p116-mcnee - On the Recommending of Citations for Research...

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On the Recommending of Citations for Research Papers Sean M. McNee, Istvan Albert, Dan Cosley, Prateep Gopalkrishnan, Shyong K. Lam, Al Mamunur Rashid, Joseph A. Konstan, John Riedl GroupLens Research Project Department of Computer Science and Engineering University of Minnesota Minneapolis, MN 55455 USA {mcnee, ialbert, cosley, prateep, lam, arashid, konstan, riedl}@cs.umn.edu ABSTRACT Collaborative filtering has proven to be valuable for recommending items in many different domains. In this paper, we explore the use of collaborative filtering to recommend research papers, using the citation web between papers to create the ratings matrix. Specifically, we tested the ability of collaborative filtering to recommend citations that would be suitable additional references for a target research paper. We investigated six algorithms for selecting citations, evaluating them through offline experiments against a database of over 186,000 research papers contained in ResearchIndex. We also performed an online experiment with over 120 users to gauge user opinion of the effectiveness of the algorithms and of the utility of such recommendations for common research tasks. We found large differences in the accuracy of the algorithms in the offline experiment, especially when balanced for coverage. In the online experiment, users felt they received quality recommendations, and were enthusiastic about the idea of receiving recommendations in this domain. Keywords Collaborative Filtering, Recommender Systems, Citation Graphs, Social Networks, Digital Libraries, ResearchIndex INTRODUCTION People face the problem of information overload every day, a problem that is only getting worse. As more and more people publish information on the World Wide Web, it becomes increasingly difficult to find needed information quickly. By recommending items to users based on previously expressed user preferences, recommender systems help users navigate and control complex information spaces. The MovieLens recommender (www.movielens.org), for example, helps users of the system find movies to watch solely based on their opinions of films. Collaborative Filtering (CF) is a widely used technique in recommender systems. CF works by matching users in a system based on the similarity of each user’s past preferences. Each user has a ‘neighborhood’ of other users with similar opinions about items in the system. This neighborhood can be used to generate recommendations by suggesting items to the user that he has not viewed but that his neighbors have viewed and rated highly. Collaborative filtering has several limitations. One of the most important is the startup problem [15]. When a CF system is first created, there are many items in the system, few users in the system, and no ratings. Without ratings, the system cannot generate recommendations and users see no benefit. Without users, there is no way for new ratings to be entered into the system. When applying CF to a domain, it is valuable to seek preexisting data that can be used to seed such a database of ratings.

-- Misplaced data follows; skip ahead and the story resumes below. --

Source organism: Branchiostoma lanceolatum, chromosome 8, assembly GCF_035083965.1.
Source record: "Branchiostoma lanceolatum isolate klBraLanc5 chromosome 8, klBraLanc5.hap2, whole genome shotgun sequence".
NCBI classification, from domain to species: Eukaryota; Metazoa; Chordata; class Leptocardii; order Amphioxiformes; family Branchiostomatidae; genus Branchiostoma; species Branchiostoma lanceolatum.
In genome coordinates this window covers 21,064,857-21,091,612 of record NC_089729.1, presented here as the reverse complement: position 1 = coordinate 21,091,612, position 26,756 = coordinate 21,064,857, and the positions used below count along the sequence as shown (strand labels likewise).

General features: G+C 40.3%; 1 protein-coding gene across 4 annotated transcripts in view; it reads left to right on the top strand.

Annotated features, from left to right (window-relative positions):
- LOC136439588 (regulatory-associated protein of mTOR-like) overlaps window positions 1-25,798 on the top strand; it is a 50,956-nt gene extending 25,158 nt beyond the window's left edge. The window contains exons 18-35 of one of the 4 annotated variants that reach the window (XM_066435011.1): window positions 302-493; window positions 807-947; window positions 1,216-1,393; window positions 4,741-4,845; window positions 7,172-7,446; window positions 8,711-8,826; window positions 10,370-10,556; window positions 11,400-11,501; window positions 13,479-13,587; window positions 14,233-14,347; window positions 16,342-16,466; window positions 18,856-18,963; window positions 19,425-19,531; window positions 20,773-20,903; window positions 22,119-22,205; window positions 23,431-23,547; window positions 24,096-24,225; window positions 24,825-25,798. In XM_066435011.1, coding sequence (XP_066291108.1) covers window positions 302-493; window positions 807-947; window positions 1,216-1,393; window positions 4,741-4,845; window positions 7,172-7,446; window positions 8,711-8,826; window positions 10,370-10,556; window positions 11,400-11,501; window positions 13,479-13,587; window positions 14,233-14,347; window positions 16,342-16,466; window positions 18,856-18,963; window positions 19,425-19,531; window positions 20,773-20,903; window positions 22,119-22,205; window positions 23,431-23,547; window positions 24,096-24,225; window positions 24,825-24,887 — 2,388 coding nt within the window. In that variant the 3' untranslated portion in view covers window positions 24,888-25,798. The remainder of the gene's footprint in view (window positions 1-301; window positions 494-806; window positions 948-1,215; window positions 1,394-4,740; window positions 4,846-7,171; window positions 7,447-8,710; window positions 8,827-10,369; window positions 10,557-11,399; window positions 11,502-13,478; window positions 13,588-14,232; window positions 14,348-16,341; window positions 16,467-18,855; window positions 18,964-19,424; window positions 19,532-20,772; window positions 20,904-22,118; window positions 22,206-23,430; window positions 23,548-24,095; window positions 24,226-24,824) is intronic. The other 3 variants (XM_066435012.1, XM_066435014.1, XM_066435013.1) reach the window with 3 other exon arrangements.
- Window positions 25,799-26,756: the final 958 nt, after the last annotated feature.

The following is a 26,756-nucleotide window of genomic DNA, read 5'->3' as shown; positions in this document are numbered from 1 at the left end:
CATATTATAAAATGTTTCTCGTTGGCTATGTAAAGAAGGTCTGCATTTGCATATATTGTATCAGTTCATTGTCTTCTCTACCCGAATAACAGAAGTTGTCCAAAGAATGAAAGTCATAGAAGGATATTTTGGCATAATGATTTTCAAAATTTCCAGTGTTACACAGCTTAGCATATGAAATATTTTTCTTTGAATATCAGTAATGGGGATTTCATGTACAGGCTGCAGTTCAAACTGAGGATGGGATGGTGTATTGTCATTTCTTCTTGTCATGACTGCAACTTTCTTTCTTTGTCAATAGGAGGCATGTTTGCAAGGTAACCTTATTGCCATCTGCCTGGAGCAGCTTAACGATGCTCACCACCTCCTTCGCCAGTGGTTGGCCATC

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This note was uploaded on 02/24/2010 for the course COMM 4400 at Cornell University (Engineering School).

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p116-mcnee - On the Recommending of Citations for Research...

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